For years Israel’s Civil Administration has been covertly locating and mapping available land in the West Bank and naming the parcels after existing Jewish settlements, presumably with an eye toward expanding these communities.
The Civil Administration, part of the Defense Ministry, released its maps only in response to a request from anti-settlement activist Dror Etkes under the Freedom of Information Law.
In some places the boundaries of the parcels outlined in the maps coincide with the route of the West Bank separation barrier.
The state has argued before the Supreme Court and the International Court of Justice in The Hague that the route of the separation barrier was based on Israel’s security needs. But Civil Administration’s maps and figures, disclosed here for the first time, suggest the barrier route was planned in accordance with the available land in the West Bank, intended to increase the area and population of the settlements.
A total of 569 parcels of land were marked out, encompassing around 620,000 dunams (around 155,000 acres) − about 10 percent of the total area of the West Bank. Since the late 1990s, 23 of the unauthorized outposts were built on land included in the map. The Civil Administration is endeavoring to legalize some of these outposts, including Shvut Rahel, Rehelim and Hayovel.
Etkes believes this indicates the settlers who built the outposts had access to the administration’s research on available land − more proof of the government’s deep involvement in the systematic violation of the law in order to expand settlements, he says.
The maps name numerous communities that do not exist. These include Shlomzion, on land belonging to the Palestinian town of Aqraba, east of Nablus; Lev Hashomron, on the land of Kafr Haja, between Nablus and Qalqilyah; Mevo Adumim, on the lands of al-Azariya and Abu Dis; and Mitzpeh Zanoah and Mitzpeh Lahav, in south Mount Hebron.
The names of several sites suggest they are earmarked for the expansion of existing settlements, although some of the parcels are several kilometers distant from their namesakes. These include Immanuel Mizrah, Elkana Bet, Beit Aryeh Gimmel and Tekoa Sheet’hei Mir’ey, among others.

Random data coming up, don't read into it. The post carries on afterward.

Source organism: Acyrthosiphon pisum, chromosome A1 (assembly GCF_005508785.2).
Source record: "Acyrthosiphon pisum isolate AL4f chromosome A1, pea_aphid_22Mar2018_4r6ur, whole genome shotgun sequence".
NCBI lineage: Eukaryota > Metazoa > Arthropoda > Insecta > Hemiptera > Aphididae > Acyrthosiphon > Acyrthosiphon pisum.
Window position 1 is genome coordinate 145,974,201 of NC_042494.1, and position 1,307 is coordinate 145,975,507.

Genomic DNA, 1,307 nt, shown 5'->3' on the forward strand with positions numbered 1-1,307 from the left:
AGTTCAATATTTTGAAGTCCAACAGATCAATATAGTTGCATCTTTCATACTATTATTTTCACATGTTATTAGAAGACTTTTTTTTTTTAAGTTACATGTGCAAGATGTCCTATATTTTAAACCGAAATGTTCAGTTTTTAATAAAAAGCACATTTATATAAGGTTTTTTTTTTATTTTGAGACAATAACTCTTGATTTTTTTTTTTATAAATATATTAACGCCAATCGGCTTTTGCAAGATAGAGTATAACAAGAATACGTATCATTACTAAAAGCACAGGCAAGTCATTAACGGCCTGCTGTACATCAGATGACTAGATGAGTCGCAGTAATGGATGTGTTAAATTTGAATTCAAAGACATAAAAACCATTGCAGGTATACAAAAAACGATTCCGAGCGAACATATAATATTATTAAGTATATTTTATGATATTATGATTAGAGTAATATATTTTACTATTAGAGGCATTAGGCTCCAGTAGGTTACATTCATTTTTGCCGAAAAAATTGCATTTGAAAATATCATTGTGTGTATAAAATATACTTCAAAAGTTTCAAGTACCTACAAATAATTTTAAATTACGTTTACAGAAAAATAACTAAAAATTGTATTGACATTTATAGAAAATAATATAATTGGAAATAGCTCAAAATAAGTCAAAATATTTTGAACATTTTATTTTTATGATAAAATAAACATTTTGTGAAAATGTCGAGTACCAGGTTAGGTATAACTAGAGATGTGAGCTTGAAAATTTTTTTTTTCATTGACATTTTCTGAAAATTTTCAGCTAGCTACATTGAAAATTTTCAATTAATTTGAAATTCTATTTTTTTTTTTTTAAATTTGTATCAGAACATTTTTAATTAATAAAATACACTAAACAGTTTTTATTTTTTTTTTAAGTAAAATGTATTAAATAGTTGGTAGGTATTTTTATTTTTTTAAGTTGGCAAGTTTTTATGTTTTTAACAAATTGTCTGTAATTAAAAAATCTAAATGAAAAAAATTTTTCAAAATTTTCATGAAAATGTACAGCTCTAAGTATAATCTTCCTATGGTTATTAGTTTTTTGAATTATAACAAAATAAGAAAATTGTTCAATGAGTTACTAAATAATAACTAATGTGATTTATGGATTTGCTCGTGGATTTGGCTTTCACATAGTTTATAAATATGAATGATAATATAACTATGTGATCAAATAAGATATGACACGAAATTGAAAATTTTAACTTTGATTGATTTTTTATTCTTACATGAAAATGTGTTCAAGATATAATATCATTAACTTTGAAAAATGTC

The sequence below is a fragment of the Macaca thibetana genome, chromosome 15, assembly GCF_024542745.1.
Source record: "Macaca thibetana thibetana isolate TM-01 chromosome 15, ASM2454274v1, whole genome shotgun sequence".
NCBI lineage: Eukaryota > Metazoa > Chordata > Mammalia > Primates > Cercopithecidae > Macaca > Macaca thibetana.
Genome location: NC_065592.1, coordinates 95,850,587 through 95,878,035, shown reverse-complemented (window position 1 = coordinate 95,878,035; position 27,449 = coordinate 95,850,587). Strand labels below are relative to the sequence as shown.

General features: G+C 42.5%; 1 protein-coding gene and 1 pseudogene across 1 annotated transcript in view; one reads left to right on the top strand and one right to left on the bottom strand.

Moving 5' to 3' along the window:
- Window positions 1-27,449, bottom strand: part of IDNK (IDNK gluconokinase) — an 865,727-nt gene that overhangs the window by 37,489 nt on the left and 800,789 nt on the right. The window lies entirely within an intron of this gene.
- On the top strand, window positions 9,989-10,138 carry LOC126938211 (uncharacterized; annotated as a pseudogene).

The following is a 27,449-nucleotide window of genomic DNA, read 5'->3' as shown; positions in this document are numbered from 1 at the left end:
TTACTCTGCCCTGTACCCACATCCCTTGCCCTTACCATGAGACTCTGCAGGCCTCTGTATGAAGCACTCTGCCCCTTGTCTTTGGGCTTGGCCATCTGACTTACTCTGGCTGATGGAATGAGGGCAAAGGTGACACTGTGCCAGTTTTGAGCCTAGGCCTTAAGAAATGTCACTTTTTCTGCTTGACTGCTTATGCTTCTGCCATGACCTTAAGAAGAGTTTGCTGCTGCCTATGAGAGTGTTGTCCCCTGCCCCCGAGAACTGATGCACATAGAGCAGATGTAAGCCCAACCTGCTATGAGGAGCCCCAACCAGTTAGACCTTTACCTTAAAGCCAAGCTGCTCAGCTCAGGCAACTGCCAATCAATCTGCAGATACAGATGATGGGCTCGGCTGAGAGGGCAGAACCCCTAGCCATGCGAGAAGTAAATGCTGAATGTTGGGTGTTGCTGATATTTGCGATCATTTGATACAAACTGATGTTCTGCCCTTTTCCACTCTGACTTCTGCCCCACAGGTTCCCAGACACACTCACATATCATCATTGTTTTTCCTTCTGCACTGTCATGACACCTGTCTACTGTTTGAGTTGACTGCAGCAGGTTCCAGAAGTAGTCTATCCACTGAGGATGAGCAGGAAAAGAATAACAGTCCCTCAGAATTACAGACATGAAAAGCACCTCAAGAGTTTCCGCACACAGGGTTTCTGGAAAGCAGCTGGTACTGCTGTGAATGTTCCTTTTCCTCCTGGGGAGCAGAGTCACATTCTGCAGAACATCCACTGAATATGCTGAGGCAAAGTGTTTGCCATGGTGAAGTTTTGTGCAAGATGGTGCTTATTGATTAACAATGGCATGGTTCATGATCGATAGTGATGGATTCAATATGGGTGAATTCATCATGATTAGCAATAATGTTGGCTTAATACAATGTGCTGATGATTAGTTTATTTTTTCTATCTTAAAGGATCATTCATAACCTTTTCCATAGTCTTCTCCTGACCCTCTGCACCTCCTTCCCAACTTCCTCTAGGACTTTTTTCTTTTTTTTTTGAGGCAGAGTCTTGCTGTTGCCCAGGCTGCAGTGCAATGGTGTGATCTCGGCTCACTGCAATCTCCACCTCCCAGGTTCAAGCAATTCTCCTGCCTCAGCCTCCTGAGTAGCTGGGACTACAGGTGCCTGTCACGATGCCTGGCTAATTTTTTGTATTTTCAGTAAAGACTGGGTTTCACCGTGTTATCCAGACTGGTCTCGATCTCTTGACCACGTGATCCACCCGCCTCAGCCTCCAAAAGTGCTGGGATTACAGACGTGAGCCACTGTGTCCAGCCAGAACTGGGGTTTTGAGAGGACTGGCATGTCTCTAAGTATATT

The maps also mark 81 sites on 114,000 dunams in areas A and B, which are under Palestinian civil control, indicating the Civil Administration began identifying available land before the Oslo Accords. But these parcels have not been updated in several years because Israel cannot build settlements on them.
All the other areas − 506,000 dunams in Area C, have been updated in the past decade. This implies the administration earmarked the sites as reserves for future use, says Etkes.
More than 90 percent of this land is east of the separation barrier, beyond the main settlement blocs.
“This means the administration currently updates the ‘land bank,’ flouting the peace process, which is based on the two-state principle,” Etkes said.
Most of the marked areas − 485,000 dunams in area C − are classified as state lands. About 7,600 dunams are classified as “Jewish land” from before 1948, and 12,800 dunams are unclassified. way. Presumably the administration sees them as state lands, says Etkes.
Under international pressure Israel has drastically reduced new claims of land for the state. In a letter to Nir Shalev of Bimkom − Planners for Planning Rights, the Civil Administration said that in 2003-09 a total of 5,000 dunams were declared state lands, as opposed to hundreds of thousands of dunams in previous decades.
Some 375,000 dunams in Area C are not included in the jurisdiction of the settlements, which take up some 9.5 percent of the West Bank.
A 2007 Peace Now report indicated that only nine percent of the land in the settlements’ jurisdiction were in use. The administration’s map reveals the existence of another land reserve. Although only a small part has been officially allocated to the settlements, it is being constantly updated by the administration.
The Civil Administration said in a response that the maps are a data bank that is updated from time to time and does not indicate plans to expand settlements, which is a complex procedure requiring discussions and permits.
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